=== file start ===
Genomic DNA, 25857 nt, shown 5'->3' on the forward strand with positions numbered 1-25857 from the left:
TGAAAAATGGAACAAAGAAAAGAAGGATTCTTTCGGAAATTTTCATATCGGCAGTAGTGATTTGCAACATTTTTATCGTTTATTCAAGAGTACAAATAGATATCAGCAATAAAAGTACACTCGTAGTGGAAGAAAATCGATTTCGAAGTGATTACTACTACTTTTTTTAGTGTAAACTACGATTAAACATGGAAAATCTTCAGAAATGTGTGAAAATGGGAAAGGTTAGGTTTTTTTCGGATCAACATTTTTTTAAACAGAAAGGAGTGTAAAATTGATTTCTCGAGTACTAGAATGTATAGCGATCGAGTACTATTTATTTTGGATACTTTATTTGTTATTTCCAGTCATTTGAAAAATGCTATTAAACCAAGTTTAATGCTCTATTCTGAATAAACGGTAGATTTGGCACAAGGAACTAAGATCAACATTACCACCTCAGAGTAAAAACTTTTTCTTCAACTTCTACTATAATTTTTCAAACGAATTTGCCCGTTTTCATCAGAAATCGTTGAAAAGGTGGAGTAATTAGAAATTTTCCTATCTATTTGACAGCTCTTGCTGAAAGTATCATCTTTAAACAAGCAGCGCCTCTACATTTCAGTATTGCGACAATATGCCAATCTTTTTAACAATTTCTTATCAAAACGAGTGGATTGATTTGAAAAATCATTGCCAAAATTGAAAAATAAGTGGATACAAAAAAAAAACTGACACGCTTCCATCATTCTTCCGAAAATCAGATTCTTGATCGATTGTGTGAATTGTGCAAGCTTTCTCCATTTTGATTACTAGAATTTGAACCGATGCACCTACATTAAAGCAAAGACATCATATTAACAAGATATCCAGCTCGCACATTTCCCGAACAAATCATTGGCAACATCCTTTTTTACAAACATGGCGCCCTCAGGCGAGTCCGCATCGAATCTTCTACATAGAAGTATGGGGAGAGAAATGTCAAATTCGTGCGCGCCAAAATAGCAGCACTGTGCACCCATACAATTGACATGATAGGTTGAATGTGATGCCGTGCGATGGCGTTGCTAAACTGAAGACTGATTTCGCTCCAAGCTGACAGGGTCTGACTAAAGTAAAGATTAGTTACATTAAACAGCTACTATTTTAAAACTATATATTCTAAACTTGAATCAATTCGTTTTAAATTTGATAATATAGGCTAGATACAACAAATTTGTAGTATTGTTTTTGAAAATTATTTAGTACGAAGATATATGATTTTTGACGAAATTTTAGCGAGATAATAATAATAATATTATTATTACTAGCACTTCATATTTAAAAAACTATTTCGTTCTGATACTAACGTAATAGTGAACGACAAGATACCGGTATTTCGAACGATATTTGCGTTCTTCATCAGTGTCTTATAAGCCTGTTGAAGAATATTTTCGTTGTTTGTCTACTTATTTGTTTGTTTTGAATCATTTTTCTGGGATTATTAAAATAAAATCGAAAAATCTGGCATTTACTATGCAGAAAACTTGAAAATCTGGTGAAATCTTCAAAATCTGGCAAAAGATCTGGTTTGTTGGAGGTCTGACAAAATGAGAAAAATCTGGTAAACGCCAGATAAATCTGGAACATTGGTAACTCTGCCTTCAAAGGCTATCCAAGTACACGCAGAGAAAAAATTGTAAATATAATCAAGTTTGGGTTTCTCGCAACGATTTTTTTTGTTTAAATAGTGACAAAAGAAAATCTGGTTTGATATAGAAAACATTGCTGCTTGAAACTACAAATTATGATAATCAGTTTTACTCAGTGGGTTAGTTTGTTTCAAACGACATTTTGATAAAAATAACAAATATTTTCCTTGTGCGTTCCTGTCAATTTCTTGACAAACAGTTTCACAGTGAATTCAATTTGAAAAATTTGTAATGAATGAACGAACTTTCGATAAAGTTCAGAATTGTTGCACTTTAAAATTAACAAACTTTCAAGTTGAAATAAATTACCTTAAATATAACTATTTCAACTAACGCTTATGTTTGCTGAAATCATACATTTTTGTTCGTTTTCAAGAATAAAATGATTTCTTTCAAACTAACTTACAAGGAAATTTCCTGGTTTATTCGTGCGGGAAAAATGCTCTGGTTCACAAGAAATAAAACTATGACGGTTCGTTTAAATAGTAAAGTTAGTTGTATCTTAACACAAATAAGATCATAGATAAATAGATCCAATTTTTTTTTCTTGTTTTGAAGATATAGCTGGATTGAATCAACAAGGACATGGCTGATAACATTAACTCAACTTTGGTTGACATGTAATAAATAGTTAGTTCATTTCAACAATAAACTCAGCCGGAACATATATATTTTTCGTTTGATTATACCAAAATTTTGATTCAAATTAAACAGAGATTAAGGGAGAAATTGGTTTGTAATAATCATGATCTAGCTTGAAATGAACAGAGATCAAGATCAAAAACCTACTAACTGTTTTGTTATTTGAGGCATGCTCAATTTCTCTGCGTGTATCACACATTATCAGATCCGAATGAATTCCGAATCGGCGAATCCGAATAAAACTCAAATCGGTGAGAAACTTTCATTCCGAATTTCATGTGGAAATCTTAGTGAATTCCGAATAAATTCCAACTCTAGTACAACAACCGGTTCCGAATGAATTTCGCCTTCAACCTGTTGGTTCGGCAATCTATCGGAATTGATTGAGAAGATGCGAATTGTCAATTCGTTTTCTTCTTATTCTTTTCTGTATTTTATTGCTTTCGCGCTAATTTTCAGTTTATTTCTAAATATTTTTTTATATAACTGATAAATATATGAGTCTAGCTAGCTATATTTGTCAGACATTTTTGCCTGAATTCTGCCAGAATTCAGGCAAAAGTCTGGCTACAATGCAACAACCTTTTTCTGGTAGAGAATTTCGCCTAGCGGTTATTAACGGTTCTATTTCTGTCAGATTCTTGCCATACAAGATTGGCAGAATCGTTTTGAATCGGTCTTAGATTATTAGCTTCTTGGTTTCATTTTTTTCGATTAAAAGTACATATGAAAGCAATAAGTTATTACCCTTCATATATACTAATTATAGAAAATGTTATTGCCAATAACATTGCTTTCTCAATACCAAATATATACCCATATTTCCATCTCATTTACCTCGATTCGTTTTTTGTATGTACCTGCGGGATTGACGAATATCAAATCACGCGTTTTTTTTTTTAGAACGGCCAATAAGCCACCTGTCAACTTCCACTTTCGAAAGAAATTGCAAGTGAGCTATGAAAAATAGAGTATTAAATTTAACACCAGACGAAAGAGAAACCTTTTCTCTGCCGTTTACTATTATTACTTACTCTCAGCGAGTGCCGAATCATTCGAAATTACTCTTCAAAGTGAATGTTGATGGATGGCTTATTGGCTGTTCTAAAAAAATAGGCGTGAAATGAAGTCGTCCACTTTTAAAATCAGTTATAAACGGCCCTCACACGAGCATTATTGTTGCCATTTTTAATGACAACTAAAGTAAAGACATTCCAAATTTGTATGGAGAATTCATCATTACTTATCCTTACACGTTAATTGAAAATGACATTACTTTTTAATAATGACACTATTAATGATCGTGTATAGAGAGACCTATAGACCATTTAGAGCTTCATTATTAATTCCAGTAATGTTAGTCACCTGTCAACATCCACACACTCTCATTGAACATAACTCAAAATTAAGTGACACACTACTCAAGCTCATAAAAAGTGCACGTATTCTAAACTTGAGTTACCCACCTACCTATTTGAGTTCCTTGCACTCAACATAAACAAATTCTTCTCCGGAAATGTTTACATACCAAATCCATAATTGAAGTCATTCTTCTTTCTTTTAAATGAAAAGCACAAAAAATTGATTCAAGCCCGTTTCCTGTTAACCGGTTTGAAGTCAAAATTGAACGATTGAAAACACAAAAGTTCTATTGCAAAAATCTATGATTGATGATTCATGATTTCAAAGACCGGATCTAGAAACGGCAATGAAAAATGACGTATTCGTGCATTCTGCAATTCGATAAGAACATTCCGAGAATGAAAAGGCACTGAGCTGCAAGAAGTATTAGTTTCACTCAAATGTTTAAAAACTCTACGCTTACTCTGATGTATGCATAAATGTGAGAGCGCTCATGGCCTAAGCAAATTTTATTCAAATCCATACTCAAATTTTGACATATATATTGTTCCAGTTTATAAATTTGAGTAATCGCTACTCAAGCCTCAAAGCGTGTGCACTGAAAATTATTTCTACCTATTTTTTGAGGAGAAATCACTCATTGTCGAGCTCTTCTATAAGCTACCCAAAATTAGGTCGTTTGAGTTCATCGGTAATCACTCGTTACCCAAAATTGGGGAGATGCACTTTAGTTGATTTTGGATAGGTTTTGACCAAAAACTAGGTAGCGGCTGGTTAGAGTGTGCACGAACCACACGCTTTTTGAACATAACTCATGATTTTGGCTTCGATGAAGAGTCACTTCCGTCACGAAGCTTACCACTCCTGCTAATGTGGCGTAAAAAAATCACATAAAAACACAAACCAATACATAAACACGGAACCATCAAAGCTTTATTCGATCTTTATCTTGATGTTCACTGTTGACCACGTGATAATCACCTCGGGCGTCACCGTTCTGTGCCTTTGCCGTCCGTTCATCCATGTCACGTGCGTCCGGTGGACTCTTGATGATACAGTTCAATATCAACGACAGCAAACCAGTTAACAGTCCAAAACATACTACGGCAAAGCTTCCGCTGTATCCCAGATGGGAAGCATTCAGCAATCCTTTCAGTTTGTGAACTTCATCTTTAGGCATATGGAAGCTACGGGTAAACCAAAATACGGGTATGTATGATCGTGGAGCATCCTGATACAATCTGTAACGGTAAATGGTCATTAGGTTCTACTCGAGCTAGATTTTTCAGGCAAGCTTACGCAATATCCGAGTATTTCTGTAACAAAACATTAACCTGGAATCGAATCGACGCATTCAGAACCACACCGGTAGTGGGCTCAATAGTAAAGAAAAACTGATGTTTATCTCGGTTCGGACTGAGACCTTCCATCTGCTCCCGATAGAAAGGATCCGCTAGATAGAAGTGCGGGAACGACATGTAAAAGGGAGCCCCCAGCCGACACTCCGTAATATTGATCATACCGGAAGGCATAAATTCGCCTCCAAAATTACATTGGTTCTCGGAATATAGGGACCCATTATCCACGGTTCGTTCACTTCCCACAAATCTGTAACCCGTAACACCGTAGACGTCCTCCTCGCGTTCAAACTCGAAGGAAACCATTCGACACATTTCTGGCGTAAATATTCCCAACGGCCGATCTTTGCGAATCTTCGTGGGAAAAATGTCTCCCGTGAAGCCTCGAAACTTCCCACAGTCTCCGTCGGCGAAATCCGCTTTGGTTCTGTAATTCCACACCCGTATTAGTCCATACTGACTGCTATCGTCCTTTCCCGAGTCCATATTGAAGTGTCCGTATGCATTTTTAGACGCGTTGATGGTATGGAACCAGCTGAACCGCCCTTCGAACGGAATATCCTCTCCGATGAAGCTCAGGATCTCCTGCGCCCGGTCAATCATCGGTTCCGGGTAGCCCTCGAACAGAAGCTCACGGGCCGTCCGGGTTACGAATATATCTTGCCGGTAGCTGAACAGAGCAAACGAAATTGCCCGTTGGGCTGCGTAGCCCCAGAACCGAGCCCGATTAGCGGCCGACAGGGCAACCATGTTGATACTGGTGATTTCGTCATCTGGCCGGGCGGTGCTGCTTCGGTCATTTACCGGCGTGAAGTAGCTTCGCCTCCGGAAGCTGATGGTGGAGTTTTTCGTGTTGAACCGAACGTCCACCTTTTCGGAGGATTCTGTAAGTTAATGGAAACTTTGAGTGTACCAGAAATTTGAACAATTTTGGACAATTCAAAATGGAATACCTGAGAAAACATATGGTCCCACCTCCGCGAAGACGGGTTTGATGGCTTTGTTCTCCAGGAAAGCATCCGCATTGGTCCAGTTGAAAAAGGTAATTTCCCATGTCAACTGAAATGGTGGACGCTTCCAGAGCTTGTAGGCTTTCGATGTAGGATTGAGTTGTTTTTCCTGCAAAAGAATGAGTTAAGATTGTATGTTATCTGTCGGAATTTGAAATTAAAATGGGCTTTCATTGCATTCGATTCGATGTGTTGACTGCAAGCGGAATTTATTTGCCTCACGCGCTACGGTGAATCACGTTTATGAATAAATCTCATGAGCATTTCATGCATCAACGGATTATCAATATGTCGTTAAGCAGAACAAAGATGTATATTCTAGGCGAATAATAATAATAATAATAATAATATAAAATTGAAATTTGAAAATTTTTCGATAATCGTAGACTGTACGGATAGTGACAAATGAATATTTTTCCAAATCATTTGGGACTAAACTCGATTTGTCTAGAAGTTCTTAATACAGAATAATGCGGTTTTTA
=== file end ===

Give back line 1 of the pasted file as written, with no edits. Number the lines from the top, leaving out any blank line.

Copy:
Genomic DNA, 25857 nt, shown 5'->3' on the forward strand with positions numbered 1-25857 from the left: